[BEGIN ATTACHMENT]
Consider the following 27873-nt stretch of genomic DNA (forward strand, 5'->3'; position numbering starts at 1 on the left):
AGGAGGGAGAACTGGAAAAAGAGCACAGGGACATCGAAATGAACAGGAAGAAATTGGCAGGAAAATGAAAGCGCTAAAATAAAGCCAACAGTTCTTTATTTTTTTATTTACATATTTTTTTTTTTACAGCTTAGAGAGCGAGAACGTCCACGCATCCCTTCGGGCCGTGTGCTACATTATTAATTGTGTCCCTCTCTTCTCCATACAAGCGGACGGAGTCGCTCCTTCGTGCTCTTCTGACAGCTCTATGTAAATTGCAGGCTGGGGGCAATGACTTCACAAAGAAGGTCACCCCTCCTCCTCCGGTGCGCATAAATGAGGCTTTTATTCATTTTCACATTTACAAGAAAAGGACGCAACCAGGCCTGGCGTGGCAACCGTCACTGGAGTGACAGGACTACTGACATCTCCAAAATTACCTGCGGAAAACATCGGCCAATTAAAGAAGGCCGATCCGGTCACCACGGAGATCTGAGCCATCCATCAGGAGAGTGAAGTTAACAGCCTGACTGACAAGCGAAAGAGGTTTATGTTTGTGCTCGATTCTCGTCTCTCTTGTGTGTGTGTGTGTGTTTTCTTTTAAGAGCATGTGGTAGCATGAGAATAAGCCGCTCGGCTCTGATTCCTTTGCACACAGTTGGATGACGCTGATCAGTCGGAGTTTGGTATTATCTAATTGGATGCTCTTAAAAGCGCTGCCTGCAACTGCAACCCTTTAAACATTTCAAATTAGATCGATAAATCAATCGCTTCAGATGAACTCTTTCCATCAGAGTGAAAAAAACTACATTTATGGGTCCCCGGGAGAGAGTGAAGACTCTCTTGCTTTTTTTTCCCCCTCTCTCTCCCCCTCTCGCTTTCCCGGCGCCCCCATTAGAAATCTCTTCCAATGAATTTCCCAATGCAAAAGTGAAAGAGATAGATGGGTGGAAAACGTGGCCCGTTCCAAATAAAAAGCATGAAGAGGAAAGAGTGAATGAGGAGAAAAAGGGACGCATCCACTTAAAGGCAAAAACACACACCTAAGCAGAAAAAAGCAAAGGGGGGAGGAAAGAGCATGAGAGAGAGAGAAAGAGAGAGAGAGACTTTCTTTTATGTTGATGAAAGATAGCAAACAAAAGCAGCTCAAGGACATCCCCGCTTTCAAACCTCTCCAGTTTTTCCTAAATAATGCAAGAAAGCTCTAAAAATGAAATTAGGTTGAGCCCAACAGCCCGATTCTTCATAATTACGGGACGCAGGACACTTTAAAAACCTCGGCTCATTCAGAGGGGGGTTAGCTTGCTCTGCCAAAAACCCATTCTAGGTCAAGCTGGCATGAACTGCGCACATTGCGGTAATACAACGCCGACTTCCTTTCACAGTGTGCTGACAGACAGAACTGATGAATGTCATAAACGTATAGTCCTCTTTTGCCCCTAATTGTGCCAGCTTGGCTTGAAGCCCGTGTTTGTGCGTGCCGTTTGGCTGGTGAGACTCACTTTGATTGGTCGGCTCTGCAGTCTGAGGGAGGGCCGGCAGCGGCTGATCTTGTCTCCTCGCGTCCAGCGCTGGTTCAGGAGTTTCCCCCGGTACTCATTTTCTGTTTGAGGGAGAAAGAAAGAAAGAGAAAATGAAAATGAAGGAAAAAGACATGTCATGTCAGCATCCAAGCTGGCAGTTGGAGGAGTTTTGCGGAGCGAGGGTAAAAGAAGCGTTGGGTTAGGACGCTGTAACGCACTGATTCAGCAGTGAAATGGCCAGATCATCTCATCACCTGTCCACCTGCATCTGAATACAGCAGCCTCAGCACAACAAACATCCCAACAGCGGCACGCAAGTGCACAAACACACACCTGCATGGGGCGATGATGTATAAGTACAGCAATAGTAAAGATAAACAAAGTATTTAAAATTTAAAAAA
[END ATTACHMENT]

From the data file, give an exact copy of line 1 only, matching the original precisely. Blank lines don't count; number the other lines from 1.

Consider the following 27873-nt stretch of genomic DNA (forward strand, 5'->3'; position numbering starts at 1 on the left):